Table_1_The Role of Genetic Testing in the Clinical Practice and Research of Early-Onset Parkinsonian Disorders in a Hungarian Cohort: Increasing Chal.docx (16.47 kB)

Table_1_The Role of Genetic Testing in the Clinical Practice and Research of Early-Onset Parkinsonian Disorders in a Hungarian Cohort: Increasing Challenge in Genetic Counselling, Improving Chances in Stratification for Clinical Trials.docx

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posted on 31.10.2019, 16:00 by Anett Illés, Dóra Csabán, Zoltán Grosz, Péter Balicza, András Gézsi, Viktor Molnár, Renáta Bencsik, Anikó Gál, Péter Klivényi, Maria Judit Molnar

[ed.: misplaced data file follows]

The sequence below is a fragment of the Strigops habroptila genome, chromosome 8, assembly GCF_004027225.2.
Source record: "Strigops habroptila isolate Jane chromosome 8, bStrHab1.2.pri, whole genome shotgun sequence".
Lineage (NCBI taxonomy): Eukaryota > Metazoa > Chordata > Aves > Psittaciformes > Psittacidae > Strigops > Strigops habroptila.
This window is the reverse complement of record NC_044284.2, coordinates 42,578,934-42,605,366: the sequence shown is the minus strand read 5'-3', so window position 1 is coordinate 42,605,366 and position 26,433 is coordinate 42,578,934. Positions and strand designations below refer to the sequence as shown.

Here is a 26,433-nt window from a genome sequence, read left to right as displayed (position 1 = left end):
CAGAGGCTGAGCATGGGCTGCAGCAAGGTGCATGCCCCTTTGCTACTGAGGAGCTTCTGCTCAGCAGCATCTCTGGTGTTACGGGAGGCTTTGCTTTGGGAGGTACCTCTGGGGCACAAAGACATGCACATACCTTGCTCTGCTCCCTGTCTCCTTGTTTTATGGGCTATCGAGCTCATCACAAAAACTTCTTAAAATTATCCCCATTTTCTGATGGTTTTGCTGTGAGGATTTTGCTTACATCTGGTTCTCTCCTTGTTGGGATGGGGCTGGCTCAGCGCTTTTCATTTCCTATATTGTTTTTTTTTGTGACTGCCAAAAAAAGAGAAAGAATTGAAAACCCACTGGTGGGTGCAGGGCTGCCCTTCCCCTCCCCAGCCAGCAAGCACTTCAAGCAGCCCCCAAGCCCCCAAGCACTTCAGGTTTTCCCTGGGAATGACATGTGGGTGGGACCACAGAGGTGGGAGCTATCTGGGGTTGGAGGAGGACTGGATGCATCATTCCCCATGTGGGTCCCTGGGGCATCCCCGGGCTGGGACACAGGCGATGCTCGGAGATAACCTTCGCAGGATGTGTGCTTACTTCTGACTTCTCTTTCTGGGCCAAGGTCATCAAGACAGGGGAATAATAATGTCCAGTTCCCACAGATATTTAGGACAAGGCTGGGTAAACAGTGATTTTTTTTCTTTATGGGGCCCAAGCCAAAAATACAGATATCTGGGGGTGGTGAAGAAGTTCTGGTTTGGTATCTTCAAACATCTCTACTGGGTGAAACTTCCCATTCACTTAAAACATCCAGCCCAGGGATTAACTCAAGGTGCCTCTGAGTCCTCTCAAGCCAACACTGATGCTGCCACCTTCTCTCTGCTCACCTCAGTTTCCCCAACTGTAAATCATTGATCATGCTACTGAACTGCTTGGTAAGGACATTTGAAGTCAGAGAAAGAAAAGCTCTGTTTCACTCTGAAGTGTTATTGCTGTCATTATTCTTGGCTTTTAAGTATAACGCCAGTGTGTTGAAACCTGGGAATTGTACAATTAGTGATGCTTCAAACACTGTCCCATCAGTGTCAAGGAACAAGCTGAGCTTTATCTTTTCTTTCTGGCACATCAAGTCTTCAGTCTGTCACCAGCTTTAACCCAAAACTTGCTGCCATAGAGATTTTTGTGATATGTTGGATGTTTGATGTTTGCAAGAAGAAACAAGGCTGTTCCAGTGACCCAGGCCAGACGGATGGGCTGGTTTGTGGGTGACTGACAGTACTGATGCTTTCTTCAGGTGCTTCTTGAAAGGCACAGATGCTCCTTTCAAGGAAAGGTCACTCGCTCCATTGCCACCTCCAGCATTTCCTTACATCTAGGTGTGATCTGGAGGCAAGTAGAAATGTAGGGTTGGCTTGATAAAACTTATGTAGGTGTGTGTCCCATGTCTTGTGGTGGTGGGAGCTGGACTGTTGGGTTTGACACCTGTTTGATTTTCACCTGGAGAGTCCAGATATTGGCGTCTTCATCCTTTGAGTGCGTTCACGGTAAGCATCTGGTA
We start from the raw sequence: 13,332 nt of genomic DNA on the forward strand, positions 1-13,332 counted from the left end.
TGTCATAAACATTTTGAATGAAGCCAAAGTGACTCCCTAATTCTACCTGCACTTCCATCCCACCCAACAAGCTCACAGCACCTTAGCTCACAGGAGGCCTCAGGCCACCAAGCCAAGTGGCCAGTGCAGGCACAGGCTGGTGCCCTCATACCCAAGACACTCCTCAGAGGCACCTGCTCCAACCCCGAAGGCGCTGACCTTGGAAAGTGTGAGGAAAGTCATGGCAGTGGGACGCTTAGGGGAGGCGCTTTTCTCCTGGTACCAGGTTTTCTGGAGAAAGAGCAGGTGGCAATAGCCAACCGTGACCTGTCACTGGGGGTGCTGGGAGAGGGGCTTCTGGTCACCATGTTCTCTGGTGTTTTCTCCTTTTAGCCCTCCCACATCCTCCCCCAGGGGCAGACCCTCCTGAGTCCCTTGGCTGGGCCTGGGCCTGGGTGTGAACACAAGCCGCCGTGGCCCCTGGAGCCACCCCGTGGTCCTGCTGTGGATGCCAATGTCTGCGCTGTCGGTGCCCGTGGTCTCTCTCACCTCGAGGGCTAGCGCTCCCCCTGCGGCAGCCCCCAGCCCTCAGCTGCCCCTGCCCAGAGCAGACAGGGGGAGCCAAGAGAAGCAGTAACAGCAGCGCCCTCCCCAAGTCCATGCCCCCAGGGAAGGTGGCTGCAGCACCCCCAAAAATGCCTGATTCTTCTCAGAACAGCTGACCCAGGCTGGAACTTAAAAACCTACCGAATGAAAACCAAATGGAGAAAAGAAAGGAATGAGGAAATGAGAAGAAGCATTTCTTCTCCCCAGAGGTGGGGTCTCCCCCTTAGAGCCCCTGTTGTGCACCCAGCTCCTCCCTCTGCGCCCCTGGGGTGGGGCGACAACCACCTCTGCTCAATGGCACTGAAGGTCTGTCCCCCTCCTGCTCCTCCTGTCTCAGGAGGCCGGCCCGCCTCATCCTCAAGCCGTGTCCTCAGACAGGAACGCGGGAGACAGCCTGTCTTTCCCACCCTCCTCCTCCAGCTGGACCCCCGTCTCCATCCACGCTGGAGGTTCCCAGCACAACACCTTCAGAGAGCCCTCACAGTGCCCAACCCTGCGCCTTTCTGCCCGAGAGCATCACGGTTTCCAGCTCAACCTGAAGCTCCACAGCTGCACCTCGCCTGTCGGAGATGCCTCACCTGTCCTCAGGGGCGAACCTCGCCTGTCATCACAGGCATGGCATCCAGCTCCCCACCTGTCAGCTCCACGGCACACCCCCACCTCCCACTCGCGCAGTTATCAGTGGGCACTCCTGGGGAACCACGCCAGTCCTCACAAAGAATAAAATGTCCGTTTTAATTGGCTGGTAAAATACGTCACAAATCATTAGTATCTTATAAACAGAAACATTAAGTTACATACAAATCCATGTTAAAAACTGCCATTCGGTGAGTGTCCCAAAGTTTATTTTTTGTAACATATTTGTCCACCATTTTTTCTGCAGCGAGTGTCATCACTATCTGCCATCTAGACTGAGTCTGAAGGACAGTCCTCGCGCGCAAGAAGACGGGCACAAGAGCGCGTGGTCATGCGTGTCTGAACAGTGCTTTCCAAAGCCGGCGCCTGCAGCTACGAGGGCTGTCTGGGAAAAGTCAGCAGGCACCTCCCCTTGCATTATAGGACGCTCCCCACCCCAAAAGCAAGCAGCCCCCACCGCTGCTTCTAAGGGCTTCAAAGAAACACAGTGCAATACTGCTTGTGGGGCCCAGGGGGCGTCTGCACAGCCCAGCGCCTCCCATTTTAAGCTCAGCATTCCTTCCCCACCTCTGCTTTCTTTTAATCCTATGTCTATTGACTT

The genetic analysis of early-onset Parkinsonian disorder (EOPD) is part of the clinical diagnostics. Several genes have been implicated in the genetic background of Parkinsonism, which is clinically indistinguishable from idiopathic Parkinson’s disease. The identification of patient’s genotype could support clinical decision-making process and also track and analyse outcomes in a comprehensive fashion. The aim of our study was to analyse the genetic background of EOPD in a Hungarian cohort and to evaluate the clinical usefulness of different genetic investigations. The age of onset was between 25 and 50 years. To identify genetic alterations, multiplex ligation-dependent probe amplification (n = 142), Sanger sequencing of the most common PD-associated genes (n = 142), and next-generation sequencing (n = 54) of 127 genes which were previously associated to neurodegenerative disorders were carried out. The genetic analysis identified several heterozygous damaging substitutions in PD-associated genes (C19orf12, DNAJC6, DNAJC13, EIF4G1, LRRK2, PRKN, PINK1, PLA2G6, SYNJ1). CNVs in PRKN and SNCA genes were found in five patients. In our cohort, nine previously published genetic risk factors were detected in three genes (GBA, LRRK2, and PINK1). In nine cases, two or three coexisting pathogenic mutations and risk variants were identified. Advances of sequencing technologies make it possible to aid diagnostics of PD by widening the scope of analysis to genes which were previously linked to other neurodegenerative disorders. Our data suggested that rare damaging variants are enriched versus neutral variants, among PD patients in the Hungarian population, which raise the possibility of an oligogenic effect. Heterozygous mutations of multiple recessive genes involved in the same pathway may perturb the molecular process linked to PD pathogenesis. Comprehensive genetic assessment of individual patients can rarely reveal monogenic cause in EOPD, although it may identify the involvement of multiple PD-associated genes in the background of the disease and may facilitate the better understanding of clinically distinct phenocopies. Due to the genetic complexity of the disease, genetic counselling and management is getting more challenging. Clinical geneticist should be prepared for counselling of patients with coexisting disease-causing mutations and susceptibility factors. At the same time, genomic-based stratification has increasing importance in future clinical trials.